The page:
According to the DSM-5-TR (APA, 2022), there are three criteria to meet in order for an individual to be diagnosed with somatic symptom disorder:

  • one or more somatic symptoms that cause significant distress and interference with daily life
  • excessive thoughts about one’s symptoms, high-level anxiety about health or symptoms, or disproportionate time and energy spent on symptoms and illness
  • presence of symptoms for more than six months

It is estimated that 5 to 7 percent of the population meets criteria for SSD (D’Souza & Hooten, 2023), and it can occur in childhood, adolescence, or adulthood. Women are ten times as likely as men to be diagnosed with SSD. The prevalence of SSD is higher in individuals with functional disorders, including fibromyalgia, irritable bowel syndrome, and chronic fatigue syndrome.

People with SSD may be excessively negative about illness and their health and think the worst, even if there is no medical evidence, or there is medical evidence to the contrary. They may avoid physical activity. High levels of services utilization, or use of health-care services, may be part of the client’s history. This may include trips to multiple providers for the same symptoms. Some clients believe that their medical diagnoses and treatments have been and continue to be inadequate. They may demonstrate increased sensitivity to adverse effects of medication but seemingly show resistance to treatment.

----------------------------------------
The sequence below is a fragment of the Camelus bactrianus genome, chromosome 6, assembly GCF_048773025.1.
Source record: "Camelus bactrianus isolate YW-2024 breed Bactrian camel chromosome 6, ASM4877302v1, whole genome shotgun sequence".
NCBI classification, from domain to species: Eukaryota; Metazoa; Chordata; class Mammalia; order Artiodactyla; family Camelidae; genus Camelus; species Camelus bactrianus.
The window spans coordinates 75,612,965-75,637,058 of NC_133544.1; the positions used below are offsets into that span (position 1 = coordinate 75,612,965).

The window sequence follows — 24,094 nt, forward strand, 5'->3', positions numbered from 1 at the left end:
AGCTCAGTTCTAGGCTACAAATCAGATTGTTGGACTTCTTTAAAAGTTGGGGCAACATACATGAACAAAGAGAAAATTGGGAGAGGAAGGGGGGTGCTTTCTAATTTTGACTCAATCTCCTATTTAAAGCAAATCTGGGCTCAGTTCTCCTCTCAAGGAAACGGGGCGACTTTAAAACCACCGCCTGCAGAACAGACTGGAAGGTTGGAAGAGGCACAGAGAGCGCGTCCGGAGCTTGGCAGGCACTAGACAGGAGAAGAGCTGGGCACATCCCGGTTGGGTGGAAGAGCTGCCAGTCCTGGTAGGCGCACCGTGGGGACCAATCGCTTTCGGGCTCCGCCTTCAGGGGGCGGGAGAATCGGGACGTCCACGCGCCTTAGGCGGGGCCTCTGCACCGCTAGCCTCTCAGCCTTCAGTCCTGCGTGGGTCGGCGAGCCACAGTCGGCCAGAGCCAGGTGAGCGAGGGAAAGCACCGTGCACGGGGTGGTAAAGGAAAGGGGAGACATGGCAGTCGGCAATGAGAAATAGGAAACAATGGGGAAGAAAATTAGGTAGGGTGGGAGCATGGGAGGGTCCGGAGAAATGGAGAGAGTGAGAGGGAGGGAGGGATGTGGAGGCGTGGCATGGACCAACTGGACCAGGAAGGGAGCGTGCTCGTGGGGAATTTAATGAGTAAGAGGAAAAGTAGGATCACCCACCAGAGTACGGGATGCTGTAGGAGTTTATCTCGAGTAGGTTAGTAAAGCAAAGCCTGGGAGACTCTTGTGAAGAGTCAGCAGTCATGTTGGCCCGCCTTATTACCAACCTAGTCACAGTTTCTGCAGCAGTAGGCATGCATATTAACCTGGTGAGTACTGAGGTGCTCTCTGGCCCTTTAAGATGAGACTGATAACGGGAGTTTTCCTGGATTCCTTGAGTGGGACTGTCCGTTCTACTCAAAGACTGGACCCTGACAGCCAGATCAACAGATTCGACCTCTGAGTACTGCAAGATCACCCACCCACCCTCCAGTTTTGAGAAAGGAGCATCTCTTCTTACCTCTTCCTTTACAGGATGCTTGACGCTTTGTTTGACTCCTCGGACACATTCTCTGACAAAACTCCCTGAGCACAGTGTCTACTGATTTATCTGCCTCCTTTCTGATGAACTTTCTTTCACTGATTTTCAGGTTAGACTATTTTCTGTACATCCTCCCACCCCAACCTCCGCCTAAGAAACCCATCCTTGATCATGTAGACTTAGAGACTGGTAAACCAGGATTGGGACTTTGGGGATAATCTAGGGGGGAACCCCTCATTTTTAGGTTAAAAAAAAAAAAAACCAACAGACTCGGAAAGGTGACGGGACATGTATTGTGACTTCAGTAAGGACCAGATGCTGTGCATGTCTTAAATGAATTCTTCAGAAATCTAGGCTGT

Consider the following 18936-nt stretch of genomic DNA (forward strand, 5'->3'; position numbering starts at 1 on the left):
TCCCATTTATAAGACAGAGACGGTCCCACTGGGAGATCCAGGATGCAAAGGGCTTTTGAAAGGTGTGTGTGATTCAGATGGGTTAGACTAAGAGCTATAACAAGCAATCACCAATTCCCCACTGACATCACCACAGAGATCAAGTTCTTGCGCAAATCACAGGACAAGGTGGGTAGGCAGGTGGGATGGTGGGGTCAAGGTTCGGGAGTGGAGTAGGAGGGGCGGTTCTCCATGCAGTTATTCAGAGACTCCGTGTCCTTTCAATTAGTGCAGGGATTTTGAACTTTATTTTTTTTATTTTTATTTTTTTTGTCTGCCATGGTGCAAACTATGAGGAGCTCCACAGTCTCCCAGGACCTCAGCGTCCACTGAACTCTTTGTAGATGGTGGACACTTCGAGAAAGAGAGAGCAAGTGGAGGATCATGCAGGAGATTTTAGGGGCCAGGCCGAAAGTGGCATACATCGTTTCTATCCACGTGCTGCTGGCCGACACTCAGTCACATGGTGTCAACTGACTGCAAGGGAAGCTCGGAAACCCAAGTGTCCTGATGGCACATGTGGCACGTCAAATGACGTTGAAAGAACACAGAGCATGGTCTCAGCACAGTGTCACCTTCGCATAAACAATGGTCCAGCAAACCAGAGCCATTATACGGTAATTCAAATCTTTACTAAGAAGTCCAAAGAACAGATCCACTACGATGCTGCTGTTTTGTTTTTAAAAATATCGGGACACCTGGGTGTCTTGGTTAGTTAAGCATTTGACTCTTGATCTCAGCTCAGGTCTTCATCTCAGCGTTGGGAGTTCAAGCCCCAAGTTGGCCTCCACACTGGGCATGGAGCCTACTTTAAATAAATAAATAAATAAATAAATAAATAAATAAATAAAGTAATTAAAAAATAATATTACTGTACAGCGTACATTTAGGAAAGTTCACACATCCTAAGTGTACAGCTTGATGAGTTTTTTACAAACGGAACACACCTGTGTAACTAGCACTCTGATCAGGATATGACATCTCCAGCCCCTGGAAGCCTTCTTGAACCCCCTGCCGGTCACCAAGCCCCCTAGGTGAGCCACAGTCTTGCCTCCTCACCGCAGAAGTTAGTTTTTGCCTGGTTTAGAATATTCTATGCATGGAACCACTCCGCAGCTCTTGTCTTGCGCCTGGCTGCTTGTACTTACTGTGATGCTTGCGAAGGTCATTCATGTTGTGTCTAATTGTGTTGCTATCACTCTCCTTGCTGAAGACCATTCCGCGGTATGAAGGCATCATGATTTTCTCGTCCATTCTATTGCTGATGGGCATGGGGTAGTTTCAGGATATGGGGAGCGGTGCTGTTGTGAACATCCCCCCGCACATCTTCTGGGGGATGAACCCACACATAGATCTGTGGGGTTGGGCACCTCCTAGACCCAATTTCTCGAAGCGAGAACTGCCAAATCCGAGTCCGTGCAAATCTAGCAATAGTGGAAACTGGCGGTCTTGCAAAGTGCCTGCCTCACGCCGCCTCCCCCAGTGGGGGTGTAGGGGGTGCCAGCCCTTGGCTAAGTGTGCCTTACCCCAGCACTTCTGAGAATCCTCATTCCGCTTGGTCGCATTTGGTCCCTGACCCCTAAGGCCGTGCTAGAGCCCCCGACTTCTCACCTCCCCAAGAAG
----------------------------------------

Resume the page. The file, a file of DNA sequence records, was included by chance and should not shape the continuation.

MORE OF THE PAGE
Clients with somatic symptom disorder may have a single complaint, but most often have multiple symptoms contributing to their distress. The top client complaint is pain, but clients may complain of any variety of symptoms, including fatigue, heart palpitations, and more. Somatic symptom disorder frequently occurs alongside other confirmed medical diagnoses. For example, a person may undergo an uncomplicated hip replacement operation that does not result in any disability from the procedure itself, but become disabled by somatic symptom disorder afterward. Still, many individuals with SSD do not have a confirmed medical diagnosis, yet the physical complaints expressed and experienced by the individual are genuine, regardless of whether there is a medical explanation for it.